Paul Klee was born in Switzerland. As the son of a professional violinist, early in his childhood Paul Klee took a liking to music, and it was only in his teen years, his attention turned from music towards the visual art forms. During the course of his career, he participated in various art movements, becoming one of the leading forces in such forms including expressionism, cubism, and surrealism.
In the year 1917, many had begun to describe Paul Klee as one of the best young, new German artists of his time. A three year contract followed, with dealer Hans Goltz, and this brought upon much of the commercial success which Paul Klee realized during his career, and during this stint of time which was just after the war.
From 1921 to 1931, Paul Klee worked as a teacher in Bauhaus, where he worked with a friend, Wassily Klandinsky. Shortly following, Paul Klee began to teach at the academy, working with students on a variety of forms, and on the styles which were popular and which he toured with, during the several years prior. He only worked at the academy for two years, where he was removed from his post in 1933; he was fired when the academy was taken under Nazi rule.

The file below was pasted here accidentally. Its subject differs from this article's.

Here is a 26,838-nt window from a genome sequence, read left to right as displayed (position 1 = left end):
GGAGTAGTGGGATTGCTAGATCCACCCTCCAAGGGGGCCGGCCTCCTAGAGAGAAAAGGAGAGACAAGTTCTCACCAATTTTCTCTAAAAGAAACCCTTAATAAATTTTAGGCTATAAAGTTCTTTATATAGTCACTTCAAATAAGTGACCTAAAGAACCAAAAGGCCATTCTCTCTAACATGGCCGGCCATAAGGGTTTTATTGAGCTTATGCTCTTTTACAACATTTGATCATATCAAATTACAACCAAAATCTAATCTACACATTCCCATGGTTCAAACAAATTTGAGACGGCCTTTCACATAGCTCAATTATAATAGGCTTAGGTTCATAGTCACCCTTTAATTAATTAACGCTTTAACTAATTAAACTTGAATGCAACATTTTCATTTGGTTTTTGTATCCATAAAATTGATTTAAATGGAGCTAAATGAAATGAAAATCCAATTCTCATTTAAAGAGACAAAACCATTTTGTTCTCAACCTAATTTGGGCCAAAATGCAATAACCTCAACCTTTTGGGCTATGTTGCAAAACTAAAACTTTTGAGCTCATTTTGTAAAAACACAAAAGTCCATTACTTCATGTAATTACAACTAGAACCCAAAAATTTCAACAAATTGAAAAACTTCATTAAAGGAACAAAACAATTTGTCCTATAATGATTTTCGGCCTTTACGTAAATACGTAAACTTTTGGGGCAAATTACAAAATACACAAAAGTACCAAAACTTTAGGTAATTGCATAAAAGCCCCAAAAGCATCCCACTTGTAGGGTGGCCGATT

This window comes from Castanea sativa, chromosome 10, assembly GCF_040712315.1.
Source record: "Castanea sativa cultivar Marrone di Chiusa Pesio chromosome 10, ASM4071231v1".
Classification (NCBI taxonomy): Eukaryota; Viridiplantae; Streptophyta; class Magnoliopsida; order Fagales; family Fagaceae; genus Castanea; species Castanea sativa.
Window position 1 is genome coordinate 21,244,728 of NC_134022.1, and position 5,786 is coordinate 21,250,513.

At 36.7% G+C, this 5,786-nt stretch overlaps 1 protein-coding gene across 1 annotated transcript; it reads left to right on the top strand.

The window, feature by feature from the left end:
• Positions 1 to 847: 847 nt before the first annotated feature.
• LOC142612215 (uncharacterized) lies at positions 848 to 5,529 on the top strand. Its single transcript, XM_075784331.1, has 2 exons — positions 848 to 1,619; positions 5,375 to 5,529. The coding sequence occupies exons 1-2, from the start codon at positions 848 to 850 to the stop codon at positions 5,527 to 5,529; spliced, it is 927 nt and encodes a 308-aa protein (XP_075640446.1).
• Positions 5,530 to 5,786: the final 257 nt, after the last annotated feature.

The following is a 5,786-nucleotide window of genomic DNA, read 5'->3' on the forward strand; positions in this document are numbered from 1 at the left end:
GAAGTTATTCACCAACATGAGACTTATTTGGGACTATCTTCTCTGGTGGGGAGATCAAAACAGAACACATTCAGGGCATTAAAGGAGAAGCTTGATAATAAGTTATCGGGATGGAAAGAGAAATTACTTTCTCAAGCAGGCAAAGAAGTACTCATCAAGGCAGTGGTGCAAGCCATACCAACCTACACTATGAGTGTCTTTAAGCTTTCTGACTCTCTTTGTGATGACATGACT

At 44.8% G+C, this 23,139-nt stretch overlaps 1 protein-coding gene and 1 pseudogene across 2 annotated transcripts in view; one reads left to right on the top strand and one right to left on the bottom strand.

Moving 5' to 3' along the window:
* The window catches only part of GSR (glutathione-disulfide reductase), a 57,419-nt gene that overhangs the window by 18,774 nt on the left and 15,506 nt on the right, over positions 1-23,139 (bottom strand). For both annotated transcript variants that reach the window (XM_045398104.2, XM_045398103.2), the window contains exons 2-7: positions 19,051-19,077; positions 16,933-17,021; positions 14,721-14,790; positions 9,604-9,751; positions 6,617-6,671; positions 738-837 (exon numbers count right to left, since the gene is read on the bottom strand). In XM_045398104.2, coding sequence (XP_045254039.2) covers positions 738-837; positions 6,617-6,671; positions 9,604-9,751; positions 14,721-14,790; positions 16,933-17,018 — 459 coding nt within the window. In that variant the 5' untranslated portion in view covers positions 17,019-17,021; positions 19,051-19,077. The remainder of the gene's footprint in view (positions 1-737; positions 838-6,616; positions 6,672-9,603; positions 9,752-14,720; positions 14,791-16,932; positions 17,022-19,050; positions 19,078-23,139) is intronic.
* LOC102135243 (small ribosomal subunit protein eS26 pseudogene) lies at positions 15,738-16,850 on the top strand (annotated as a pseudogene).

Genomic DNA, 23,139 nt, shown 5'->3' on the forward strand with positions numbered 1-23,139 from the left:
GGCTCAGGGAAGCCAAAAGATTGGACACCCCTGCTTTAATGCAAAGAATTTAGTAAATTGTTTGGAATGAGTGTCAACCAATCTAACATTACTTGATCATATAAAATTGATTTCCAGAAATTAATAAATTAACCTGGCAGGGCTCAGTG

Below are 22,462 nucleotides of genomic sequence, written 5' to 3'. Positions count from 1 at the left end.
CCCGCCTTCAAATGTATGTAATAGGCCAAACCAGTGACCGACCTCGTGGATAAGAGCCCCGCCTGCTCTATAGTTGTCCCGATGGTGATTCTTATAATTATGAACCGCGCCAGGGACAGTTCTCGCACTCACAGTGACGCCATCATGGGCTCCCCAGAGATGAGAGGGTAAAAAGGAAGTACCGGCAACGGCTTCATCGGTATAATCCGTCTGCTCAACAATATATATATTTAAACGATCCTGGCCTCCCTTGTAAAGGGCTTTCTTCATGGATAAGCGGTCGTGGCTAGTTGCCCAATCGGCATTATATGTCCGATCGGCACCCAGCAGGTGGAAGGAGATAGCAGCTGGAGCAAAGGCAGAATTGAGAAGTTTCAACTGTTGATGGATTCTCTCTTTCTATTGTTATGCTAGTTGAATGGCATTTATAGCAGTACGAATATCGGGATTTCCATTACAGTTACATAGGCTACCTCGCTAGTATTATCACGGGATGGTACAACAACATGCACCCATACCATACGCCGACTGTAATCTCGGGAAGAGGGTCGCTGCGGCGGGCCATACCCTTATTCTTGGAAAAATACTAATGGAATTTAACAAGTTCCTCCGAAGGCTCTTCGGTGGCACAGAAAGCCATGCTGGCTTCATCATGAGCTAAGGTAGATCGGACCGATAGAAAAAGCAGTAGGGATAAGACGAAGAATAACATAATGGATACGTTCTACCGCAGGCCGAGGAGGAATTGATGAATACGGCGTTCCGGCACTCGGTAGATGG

In 1937, Nazi officials purged German museums of works the Party considered to be degenerate. Paul Klee’s works were ridiculed, as well as the works of Wassily Kandinsky, Marc Chagall, Piet Mondrian, and Max Ernst. Today these artists are considered masters of the twentieth century.
One eye sees, the other feels. –Paul Klee
After being fired from the academy, Paul Klee and his family moved back to Switzerland, where he would remain until his death several years later.